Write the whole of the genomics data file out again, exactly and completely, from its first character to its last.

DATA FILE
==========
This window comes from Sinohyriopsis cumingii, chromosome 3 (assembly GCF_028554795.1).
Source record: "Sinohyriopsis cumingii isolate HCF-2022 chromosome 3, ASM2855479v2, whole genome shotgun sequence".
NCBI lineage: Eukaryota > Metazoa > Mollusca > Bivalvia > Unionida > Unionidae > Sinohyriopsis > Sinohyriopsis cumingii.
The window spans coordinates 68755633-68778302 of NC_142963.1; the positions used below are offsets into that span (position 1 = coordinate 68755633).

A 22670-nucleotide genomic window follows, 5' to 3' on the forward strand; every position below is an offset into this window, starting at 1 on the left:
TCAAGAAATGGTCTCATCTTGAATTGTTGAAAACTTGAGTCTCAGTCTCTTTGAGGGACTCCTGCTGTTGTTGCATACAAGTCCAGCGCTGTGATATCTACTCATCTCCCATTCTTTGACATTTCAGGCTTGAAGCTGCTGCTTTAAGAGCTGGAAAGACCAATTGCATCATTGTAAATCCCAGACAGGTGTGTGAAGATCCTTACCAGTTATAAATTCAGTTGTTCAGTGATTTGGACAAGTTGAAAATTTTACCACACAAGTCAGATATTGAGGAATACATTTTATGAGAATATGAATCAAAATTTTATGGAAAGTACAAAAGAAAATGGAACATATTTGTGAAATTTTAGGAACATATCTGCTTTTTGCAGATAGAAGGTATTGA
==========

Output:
This window comes from Sinohyriopsis cumingii, chromosome 3 (assembly GCF_028554795.1).
Source record: "Sinohyriopsis cumingii isolate HCF-2022 chromosome 3, ASM2855479v2, whole genome shotgun sequence".
NCBI lineage: Eukaryota > Metazoa > Mollusca > Bivalvia > Unionida > Unionidae > Sinohyriopsis > Sinohyriopsis cumingii.
The window spans coordinates 68755633-68778302 of NC_142963.1; the positions used below are offsets into that span (position 1 = coordinate 68755633).

A 22670-nucleotide genomic window follows, 5' to 3' on the forward strand; every position below is an offset into this window, starting at 1 on the left:
TCAAGAAATGGTCTCATCTTGAATTGTTGAAAACTTGAGTCTCAGTCTCTTTGAGGGACTCCTGCTGTTGTTGCATACAAGTCCAGCGCTGTGATATCTACTCATCTCCCATTCTTTGACATTTCAGGCTTGAAGCTGCTGCTTTAAGAGCTGGAAAGACCAATTGCATCATTGTAAATCCCAGACAGGTGTGTGAAGATCCTTACCAGTTATAAATTCAGTTGTTCAGTGATTTGGACAAGTTGAAAATTTTACCACACAAGTCAGATATTGAGGAATACATTTTATGAGAATATGAATCAAAATTTTATGGAAAGTACAAAAGAAAATGGAACATATTTGTGAAATTTTAGGAACATATCTGCTTTTTGCAGATAGAAGGTATTGA